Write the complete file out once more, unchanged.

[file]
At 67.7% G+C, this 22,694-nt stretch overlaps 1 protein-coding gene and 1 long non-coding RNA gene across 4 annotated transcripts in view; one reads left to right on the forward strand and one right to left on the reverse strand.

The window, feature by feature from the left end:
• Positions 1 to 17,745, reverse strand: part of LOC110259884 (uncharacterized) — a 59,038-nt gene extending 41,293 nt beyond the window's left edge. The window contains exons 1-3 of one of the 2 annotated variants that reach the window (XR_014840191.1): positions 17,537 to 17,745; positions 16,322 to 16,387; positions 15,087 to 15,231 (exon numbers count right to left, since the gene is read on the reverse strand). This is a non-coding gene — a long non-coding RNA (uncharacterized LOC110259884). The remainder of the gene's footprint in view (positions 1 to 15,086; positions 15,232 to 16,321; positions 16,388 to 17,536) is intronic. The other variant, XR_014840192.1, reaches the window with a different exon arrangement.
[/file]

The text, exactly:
At 67.7% G+C, this 22,694-nt stretch overlaps 1 protein-coding gene and 1 long non-coding RNA gene across 4 annotated transcripts in view; one reads left to right on the forward strand and one right to left on the reverse strand.

The window, feature by feature from the left end:
• Positions 1 to 17,745, reverse strand: part of LOC110259884 (uncharacterized) — a 59,038-nt gene extending 41,293 nt beyond the window's left edge. The window contains exons 1-3 of one of the 2 annotated variants that reach the window (XR_014840191.1): positions 17,537 to 17,745; positions 16,322 to 16,387; positions 15,087 to 15,231 (exon numbers count right to left, since the gene is read on the reverse strand). This is a non-coding gene — a long non-coding RNA (uncharacterized LOC110259884). The remainder of the gene's footprint in view (positions 1 to 15,086; positions 15,232 to 16,321; positions 16,388 to 17,536) is intronic. The other variant, XR_014840192.1, reaches the window with a different exon arrangement.